The upcoming album was recorded in a studio you built near your home. How did that come together?
I was lucky enough to find a place with a lot of land so I was able to build this studio that is around 400ft from my home. It’s outside, and that’s when I’m the happiest because I’m a nature lover — I surf and trek and hike all the time and I thought that would bring the best out of me, when I feel the happiest.
When I built the studio, I was definitely scared that it would not work out, because you’ll never know what could go wrong right? On day one, I pressed record and it worked beautifully and the rest is history.
There’s definitely a sound and vibration on the record that’s different from the first two records. I’m not going to say one’s better than the others but I think this is the best work I’ve done. I always want to be progressing, and if I’m not progressing, then what’s the point? I’m kind of a homebody, I like to stay at home so being able to work in my own studio has been great for me.
The most impressive thing to me about the studio is how great the drums sound. You never know how drums are going to sound in a room — like some people say they want to record drums in a castle like Led Zeppelin did, but it just doesn't sound good and that’s wasted resources.
On our single that’s out now, 'Passion', there’s a breakdown towards the end of it where the gospel choir comes in — even though those are all my voices, the drum beat behind that was actually recorded in my living room.
I kind of just put the phone down and I just felt like messing on the drums one night and the studio wasn't ready yet, so I recorded the drums on my phone. It’s this little beat that I’ve always had in my mind since I was a kid and the sound in this room was so good.
When I was thinking about how to end 'Passion', I thought it’d be cool to sample that recording. So not only did the studio sound great but my living room made it onto the record too."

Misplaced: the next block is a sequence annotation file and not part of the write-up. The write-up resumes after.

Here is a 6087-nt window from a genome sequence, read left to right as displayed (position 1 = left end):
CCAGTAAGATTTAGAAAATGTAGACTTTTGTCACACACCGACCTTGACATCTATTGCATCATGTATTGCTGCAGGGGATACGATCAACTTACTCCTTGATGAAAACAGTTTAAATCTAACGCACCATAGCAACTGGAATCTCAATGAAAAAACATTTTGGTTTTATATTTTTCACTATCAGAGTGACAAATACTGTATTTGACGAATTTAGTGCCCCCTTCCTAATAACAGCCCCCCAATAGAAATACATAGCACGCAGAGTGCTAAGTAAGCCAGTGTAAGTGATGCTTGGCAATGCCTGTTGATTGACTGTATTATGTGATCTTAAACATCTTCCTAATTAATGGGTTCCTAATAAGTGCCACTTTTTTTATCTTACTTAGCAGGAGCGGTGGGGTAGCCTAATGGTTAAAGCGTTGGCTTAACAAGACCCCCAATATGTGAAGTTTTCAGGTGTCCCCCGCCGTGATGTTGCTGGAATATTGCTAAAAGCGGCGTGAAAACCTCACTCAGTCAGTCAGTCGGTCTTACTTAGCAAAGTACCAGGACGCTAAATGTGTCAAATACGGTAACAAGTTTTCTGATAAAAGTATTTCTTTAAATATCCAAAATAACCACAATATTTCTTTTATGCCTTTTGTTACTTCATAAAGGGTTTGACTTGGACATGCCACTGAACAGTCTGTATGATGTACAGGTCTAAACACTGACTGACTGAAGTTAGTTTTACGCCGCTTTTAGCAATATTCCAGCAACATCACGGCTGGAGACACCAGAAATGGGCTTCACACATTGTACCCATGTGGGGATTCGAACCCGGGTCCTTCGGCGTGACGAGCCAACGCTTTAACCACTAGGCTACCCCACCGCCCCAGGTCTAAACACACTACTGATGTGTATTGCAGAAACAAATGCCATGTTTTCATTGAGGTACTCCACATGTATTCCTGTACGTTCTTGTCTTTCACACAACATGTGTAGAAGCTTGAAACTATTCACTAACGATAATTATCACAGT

It’s been a while since the release of ‘Passion’. Do you think the song is already resonating with people the way you intended?
The reception has been better than I could ever have imagined. I’ve always wanted to make music that musicians would enjoy — to keep it all as honest as possible in the sense that there’s no Autotune or any other sort of manipulation production-wise.
So for the public to enjoy it the way I do, it means a lot. There’s real playing on the record, it’s real instruments, real craftsmanship and I’m really proud of that."
In what way is 'Passion' different from the rest of the upcoming album? What made you decide to release it as the leading single for the record?
I think I wanted to give the world a boost of energy, to get the adrenaline going. It’s a good track to get the dancefloor going off right out of the gates.
It was a hard decision because there are so many songs on the record that could be single contenders. I liked the way the old albums sounded, starting off with an uptempo song and the same goes for the first single. It’s something that should really get people excited and 'Passion' does just that.
I’m still trying to live out my youth where you had to draw out people with your singles and get them excited for the record, rather than how everything’s so mundane now with downloads and all that.
The song itself, I feel, asks a very important question, being, "what is it that you’re passionate about?" And the answer will vary for every listener. For me, it’s always been music and surfing and nature, for someone else it might be food or movies, just about anything really. This is a track that I feel is pretty interactive, in a sense where it really turns the focus back onto the listener."
What would you say are the differences between your upcoming record and the past two albums?
I think the new record is pretty in line with the first record, in a sense that it’s a lot more upbeat and energetic, while the second record was a lot more dark. I think the new record would be a great live album and it really tells a story from start to end. It almost feels like a movie."
What’s one thing you would like listeners to know before hearing it?
There’ll be a few singles coming out before the release of the record and there’ll be a few short films as well, so they could really get acquainted with the new characters to follow the story of the record.
When the record is released, I hope people listen to it from start to finish to really enjoy the full experience. There’s a nice little break in the middle that should make things easier on the listener as well, because there’s a lot of energy in the record and it might get a bit overwhelming for some listeners. But I think it’s a great blend on this record.
AWOLNATION's latest record, Here Come The Runts, will be released on February 2nd on all music platforms.